Body shops not to blame for ICBC’s financial issues: ARA

The Automotive Retailers Association is fighting back against accusations levelled against them

Posted by Automotive Retailers Association on Wednesday, January 31, 2018

The president of the B.C. Automotive Retailers Association says his industry refuses to be the scapegoat for the ongoing financial issues within ICBC.

“Our concern is that our industry might be used as a scapegoat, quite frankly, for the escalating costs of ICBC,” says Ken McCormack, president and CEO of the Automotive Retailers Association. “We are not the problem, but we do want to be part of the solution.”

As president of B.C.’s aftermarket automotive repair business, he is calling on the government and ICBC to cut repair costs without sacrificing safety through a number of recommended measures.

The ARA participated in a third-party review of automotive repair, recovery and recycling.

Included in the recommendations are changes to ICBC’s salvage procurement policies to enable access to serviceable ‘like new’ used parts for vehicle repairs.

McCormack says this could dramatically cut repair costs without sacrificing quality or safety.

Responding to news that ICBC has incurred a $1.3 billion deficit, he acknowledges government claims that collision repair costs have risen 30 per cent over the past two years, but contends it is not the fault of the repair industry.

“We have certainly seen a significant increase in the value of those repairs,” notes McCormack, but he says it is not the body shops that are escalating those costs.

“The body shops in this province have little to no pull whatsoever on those costs. Vehicles are getting more expensive. While those costs have increased by 30 per cent, I can assure you it is not the body shops reaping the benefits.”

Related: ICBC in ‘financial dumpster fire’: minister

He says motorists are purchasing more expensive and technologically-advanced vehicles and the parts to repair these vehicles are more expensive.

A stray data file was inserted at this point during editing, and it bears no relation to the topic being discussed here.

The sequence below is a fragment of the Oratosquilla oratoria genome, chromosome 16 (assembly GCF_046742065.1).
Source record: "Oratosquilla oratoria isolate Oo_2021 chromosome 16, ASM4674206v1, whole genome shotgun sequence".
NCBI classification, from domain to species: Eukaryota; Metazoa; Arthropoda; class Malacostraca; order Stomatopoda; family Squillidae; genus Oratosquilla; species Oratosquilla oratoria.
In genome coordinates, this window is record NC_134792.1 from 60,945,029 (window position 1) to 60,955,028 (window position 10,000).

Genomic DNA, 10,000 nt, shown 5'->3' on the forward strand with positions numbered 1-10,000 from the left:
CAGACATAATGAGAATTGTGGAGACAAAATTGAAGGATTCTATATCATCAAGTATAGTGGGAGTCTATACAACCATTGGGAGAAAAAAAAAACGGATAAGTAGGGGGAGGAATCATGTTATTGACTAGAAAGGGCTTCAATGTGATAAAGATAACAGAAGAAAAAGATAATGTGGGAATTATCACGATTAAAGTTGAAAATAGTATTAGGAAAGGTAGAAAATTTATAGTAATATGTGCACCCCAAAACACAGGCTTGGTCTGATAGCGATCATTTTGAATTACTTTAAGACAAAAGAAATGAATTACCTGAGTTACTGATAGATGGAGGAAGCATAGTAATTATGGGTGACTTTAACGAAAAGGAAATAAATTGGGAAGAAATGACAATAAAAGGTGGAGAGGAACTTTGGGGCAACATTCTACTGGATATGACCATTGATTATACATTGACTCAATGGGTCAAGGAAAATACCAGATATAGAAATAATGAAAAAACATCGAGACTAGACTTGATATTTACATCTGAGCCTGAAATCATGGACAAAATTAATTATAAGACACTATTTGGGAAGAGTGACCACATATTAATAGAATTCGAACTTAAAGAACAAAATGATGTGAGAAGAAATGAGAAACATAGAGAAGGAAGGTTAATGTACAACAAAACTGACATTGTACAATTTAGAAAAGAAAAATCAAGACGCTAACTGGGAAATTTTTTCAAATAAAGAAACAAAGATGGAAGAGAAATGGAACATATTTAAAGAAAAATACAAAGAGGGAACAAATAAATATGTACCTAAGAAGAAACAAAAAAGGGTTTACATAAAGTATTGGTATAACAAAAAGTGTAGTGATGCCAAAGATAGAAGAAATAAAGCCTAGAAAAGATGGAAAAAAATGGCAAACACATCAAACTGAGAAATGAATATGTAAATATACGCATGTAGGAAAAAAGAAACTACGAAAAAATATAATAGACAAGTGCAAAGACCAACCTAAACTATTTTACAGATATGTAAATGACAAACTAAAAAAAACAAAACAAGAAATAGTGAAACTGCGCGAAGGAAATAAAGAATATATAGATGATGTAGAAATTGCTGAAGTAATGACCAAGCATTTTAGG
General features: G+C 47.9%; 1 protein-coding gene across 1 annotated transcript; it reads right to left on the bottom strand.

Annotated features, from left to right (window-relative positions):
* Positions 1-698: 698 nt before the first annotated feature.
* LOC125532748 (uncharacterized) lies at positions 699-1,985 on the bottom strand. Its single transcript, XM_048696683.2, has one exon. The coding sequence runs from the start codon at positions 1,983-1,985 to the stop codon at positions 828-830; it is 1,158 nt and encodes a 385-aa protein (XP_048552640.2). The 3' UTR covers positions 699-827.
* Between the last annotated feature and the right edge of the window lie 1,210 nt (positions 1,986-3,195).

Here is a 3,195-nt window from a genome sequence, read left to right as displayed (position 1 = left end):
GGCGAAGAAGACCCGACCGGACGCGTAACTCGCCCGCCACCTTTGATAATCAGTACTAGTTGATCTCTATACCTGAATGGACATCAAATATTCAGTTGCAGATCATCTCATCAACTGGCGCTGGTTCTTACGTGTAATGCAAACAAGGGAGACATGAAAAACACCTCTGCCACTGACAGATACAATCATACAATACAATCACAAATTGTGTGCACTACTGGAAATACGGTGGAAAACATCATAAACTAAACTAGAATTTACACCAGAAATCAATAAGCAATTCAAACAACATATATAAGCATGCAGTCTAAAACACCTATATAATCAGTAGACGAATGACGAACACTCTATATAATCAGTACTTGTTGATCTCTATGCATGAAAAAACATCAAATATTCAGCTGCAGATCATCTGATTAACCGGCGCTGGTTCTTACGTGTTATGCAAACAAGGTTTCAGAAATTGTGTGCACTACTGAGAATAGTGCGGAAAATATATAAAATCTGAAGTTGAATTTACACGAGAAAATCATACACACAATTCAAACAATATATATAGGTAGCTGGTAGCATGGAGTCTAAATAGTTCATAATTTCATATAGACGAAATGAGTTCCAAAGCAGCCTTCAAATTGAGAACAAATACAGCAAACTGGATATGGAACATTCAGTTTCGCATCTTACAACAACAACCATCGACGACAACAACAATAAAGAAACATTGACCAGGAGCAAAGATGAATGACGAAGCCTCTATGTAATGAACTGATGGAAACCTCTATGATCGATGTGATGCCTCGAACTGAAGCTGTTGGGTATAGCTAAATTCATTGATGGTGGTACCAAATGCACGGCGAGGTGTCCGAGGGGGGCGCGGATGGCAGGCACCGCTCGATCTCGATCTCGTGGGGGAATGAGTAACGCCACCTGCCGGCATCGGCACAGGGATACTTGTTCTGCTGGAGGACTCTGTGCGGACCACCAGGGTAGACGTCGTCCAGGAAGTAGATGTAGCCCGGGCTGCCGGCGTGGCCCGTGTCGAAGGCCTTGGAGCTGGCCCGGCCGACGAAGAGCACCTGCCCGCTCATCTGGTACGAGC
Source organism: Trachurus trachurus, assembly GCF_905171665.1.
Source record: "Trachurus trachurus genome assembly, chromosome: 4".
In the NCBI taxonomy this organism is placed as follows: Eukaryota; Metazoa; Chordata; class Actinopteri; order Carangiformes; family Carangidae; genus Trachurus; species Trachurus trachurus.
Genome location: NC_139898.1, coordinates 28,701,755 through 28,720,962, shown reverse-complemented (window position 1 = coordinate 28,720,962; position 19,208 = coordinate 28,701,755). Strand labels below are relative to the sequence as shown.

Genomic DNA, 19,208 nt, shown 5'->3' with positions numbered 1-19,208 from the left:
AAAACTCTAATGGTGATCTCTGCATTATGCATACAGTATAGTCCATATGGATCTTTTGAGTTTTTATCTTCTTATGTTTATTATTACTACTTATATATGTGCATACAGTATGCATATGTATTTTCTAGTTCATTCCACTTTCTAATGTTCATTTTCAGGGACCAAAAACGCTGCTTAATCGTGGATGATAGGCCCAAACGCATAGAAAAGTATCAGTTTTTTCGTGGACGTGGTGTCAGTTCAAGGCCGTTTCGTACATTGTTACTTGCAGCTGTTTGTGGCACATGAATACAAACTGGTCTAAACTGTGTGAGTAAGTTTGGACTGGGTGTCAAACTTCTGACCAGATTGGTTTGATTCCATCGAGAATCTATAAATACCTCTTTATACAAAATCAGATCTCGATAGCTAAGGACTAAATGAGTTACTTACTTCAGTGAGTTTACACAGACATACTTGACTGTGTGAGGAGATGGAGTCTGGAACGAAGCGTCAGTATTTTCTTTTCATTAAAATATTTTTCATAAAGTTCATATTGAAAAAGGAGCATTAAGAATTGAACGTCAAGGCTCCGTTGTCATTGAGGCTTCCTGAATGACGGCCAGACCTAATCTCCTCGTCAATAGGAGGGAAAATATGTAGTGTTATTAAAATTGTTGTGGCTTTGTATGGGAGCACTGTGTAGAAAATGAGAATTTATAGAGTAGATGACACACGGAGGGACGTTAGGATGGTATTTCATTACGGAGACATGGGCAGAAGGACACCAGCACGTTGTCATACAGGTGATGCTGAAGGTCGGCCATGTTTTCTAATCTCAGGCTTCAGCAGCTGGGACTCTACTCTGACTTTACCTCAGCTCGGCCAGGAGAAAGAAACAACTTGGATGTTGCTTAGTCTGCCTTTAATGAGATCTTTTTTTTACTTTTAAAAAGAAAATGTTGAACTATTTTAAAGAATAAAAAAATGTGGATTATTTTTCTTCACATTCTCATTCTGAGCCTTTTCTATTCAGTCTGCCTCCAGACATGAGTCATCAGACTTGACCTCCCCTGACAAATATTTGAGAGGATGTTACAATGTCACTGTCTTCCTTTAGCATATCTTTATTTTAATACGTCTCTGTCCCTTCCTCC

“The standards and methodology for repairs and replacement of parts for damaged vehicles have been set by manufacturers. Use of high-strength steel and aluminium as well as technology including lane departure warning, automatic braking and adaptive cruise control which continually monitors and, in some cases, controls the vehicle, add to repair costs that collision shops have no control over,” he adds.

The ARA states that collision shops have had to invest heavily in equipment and training to be able to keep up with these technological advances.

“There is a need to find economies outside of the repair shops. They already have low profits and the collision sector has had no substantial increase for the past eight years and it’s been longer than that for rate increases in other sectors including glass, towing and salvage,” McCormack says.

Among other recommendations advanced by the ARA is increased support for industry-led technician certification programs designed to save ICBC money through efficiency and improved cycle times.

“We want to work with ICBC and the government to find solutions that will help ICBC reduce its financial burdens while improving vehicle service availability and quality,” McCormack says.

“We think the economies are there to reduce ICBC’s costs and ensure the future viability and sustainability of our automotive-service sector. ICBC’s policyholders are our customers as well.”

RELATED: ICBC projects deficit of $1.3 billion this year

RELATED: ICBC board members replaced before NDP overhaul

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